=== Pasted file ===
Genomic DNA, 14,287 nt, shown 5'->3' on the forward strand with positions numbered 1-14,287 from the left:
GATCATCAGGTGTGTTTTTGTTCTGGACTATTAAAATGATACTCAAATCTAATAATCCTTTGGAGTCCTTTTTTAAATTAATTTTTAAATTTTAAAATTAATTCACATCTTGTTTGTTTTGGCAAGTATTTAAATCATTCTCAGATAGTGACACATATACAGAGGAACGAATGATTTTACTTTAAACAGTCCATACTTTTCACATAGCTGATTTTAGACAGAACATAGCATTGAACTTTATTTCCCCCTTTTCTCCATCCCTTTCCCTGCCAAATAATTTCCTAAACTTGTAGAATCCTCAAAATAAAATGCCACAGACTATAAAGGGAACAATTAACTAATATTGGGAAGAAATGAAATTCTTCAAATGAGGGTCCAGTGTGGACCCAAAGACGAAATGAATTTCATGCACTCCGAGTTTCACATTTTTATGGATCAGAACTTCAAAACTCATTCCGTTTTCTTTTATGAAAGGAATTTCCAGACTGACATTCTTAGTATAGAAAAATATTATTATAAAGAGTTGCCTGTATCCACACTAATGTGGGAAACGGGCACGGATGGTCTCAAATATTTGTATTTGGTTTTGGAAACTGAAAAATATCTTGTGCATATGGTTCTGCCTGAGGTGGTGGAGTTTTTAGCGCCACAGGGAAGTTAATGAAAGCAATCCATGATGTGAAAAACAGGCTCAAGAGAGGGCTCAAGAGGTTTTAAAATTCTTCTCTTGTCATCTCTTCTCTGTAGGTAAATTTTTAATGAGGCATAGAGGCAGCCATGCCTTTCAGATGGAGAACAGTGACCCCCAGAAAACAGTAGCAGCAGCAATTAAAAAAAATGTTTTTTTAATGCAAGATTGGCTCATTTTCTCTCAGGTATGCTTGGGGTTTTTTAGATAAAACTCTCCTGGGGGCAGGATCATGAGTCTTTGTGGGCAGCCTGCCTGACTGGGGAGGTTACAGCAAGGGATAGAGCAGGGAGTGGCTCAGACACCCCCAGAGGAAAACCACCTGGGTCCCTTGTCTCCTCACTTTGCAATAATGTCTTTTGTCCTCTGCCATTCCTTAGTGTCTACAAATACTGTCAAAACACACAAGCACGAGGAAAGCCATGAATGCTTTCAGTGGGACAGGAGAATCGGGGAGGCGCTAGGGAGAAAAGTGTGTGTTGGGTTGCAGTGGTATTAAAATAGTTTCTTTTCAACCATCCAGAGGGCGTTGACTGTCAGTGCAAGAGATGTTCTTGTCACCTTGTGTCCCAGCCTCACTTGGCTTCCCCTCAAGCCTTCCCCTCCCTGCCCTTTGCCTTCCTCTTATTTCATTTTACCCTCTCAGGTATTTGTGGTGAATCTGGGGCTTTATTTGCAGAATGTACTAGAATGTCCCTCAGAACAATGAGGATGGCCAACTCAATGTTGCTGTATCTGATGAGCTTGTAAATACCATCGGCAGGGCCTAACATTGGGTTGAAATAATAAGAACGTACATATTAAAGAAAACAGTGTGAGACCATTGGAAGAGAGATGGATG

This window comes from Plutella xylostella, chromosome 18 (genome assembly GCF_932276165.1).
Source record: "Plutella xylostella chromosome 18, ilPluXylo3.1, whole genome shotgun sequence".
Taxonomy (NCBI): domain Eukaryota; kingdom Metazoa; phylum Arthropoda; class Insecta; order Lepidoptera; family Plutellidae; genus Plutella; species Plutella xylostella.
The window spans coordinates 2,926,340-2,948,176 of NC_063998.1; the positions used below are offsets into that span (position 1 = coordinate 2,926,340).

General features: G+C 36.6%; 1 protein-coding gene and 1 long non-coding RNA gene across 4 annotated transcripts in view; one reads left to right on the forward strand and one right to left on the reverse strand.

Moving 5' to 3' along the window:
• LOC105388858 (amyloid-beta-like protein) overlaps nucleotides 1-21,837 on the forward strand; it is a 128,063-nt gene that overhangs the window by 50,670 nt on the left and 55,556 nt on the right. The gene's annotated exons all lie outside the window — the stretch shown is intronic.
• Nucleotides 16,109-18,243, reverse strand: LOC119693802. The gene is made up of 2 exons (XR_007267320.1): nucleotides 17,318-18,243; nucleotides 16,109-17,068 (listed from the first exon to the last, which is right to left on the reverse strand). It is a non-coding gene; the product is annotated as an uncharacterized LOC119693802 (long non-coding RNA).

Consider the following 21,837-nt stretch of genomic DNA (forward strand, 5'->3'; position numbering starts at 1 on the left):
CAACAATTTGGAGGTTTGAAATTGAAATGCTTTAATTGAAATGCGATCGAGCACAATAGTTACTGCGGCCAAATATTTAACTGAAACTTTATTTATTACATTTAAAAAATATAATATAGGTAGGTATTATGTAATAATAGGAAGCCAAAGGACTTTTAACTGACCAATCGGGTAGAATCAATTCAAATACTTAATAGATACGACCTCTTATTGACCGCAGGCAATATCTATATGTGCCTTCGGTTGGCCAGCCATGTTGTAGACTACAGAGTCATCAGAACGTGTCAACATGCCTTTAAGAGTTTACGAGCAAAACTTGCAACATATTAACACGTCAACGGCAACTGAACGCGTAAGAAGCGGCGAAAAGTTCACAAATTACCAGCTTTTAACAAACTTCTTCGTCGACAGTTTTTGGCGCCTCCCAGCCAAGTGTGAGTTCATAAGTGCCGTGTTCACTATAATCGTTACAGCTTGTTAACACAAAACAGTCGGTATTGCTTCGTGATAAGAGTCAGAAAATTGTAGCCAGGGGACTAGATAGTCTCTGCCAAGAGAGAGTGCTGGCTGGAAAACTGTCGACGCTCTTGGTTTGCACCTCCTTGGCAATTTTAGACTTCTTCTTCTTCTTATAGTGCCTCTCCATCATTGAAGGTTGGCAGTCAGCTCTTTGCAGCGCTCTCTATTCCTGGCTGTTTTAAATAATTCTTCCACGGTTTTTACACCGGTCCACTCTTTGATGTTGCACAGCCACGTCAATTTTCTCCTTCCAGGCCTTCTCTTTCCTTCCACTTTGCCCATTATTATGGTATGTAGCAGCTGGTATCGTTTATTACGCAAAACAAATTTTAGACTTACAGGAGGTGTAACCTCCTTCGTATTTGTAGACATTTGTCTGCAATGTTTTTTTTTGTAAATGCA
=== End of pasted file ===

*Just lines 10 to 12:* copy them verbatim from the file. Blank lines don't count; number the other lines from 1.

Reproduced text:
• Nucleotides 16,109-18,243, reverse strand: LOC119693802. The gene is made up of 2 exons (XR_007267320.1): nucleotides 17,318-18,243; nucleotides 16,109-17,068 (listed from the first exon to the last, which is right to left on the reverse strand). It is a non-coding gene; the product is annotated as an uncharacterized LOC119693802 (long non-coding RNA).

Consider the following 21,837-nt stretch of genomic DNA (forward strand, 5'->3'; position numbering starts at 1 on the left):
CAACAATTTGGAGGTTTGAAATTGAAATGCTTTAATTGAAATGCGATCGAGCACAATAGTTACTGCGGCCAAATATTTAACTGAAACTTTATTTATTACATTTAAAAAATATAATATAGGTAGGTATTATGTAATAATAGGAAGCCAAAGGACTTTTAACTGACCAATCGGGTAGAATCAATTCAAATACTTAATAGATACGACCTCTTATTGACCGCAGGCAATATCTATATGTGCCTTCGGTTGGCCAGCCATGTTGTAGACTACAGAGTCATCAGAACGTGTCAACATGCCTTTAAGAGTTTACGAGCAAAACTTGCAACATATTAACACGTCAACGGCAACTGAACGCGTAAGAAGCGGCGAAAAGTTCACAAATTACCAGCTTTTAACAAACTTCTTCGTCGACAGTTTTTGGCGCCTCCCAGCCAAGTGTGAGTTCATAAGTGCCGTGTTCACTATAATCGTTACAGCTTGTTAACACAAAACAGTCGGTATTGCTTCGTGATAAGAGTCAGAAAATTGTAGCCAGGGGACTAGATAGTCTCTGCCAAGAGAGAGTGCTGGCTGGAAAACTGTCGACGCTCTTGGTTTGCACCTCCTTGGCAATTTTAGACTTCTTCTTCTTCTTATAGTGCCTCTCCATCATTGAAGGTTGGCAGTCAGCTCTTTGCAGCGCTCTCTATTCCTGGCTGTTTTAAATAATTCTTCCACGGTTTTTACACCGGTCCACTCTTTGATGTTGCACAGCCACGTCAATTTTCTCCTTCCAGGCCTTCTCTTTCCTTCCACTTTGCCCATTATTATGGTATGTAGCAGCTGGTATCGTTTATTACGCAAAACAAATTTTAGACTTACAGGAGGTGTAACCTCCTTCGTATTTGTAGACATTTGTCTGCAATGTTTTTTTTTGTAAATGCA